There are over 9000 LEGO sets in existence. Of those 9000+ LEGO sets, the vast majority have been retired or in LEGO terms, gone EOL(End Of Line). The common topics among forum members usually relate to newer LEGO sets, while the LEGO sets that are five years old or older, get very little attention in terms of buying as an investment. New sets like the 10211 Grand Emporium, 10197 Fire Brigade, 10217 Diagon Alley and 21102 CUUSOO Minecraft get a lot of love from LEGO investors. There is constant speculation of when these sets will retire and how high they will appreciate. There is constant dialogue about the various sales and deals for new sets, but are we overlooking thousands of older and retired sets in the process? I say the answer to that question is a definite...yes.
For our purposes here, an “old” set will be any set that is five years old or older. A set like the 10188 Death Star (or “Live Star” as some members call it) is an exception to that rule in that it is still being produced five years after its initial release, but removing the 10188 and others like it from the equation, leaves a solid standard in which to separate new and old sets. It is my belief that the majority of LEGO sets will be retired in a year or two after initial release and make its largest increase in value in the secondary market soon after EOL(approximately years three-four after initial release). Around year five, the set's rise in value in the secondary market seems to slow on an annual basis, eventually leveling off at some period...and maybe even dropping in value at some point. Many LEGO collectors and investors will sell their investment LEGO sets around this time(~five years) frame and start the process again with another new LEGO set. It is a method that has worked for many LEGO investors over the years and has made many a LEGO investor/reseller some solid profits. But can this technique be applied to a set that is older than five years old and come up with a solid return on investment? Let's take a look...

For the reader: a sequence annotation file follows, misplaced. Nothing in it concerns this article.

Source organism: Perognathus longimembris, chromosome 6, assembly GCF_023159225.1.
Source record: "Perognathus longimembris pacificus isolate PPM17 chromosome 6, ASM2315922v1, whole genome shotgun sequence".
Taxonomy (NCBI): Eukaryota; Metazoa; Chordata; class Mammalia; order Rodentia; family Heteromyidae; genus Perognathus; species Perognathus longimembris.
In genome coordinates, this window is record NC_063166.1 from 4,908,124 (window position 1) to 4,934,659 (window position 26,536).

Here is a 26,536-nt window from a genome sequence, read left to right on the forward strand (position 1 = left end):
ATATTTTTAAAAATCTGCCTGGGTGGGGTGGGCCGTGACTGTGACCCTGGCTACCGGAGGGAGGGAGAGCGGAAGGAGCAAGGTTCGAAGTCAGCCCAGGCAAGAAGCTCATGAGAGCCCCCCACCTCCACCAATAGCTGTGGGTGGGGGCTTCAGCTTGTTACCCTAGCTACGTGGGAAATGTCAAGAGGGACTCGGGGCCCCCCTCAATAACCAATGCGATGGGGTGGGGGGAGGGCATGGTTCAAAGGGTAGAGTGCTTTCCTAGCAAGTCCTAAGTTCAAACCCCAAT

When I discuss older LEGO sets and their investment potential, I always like to discuss examples of how I bought older sets that have appreciated well five or more years after release.
Take a look at the chart below. These are some examples of LEGO sets I bought after they were retired. All the sets were at least five years old and retired when I bought them. I bought them at various times on EBAY auctions/Buy It Nows and were all MISB/NIB condition. Take a look: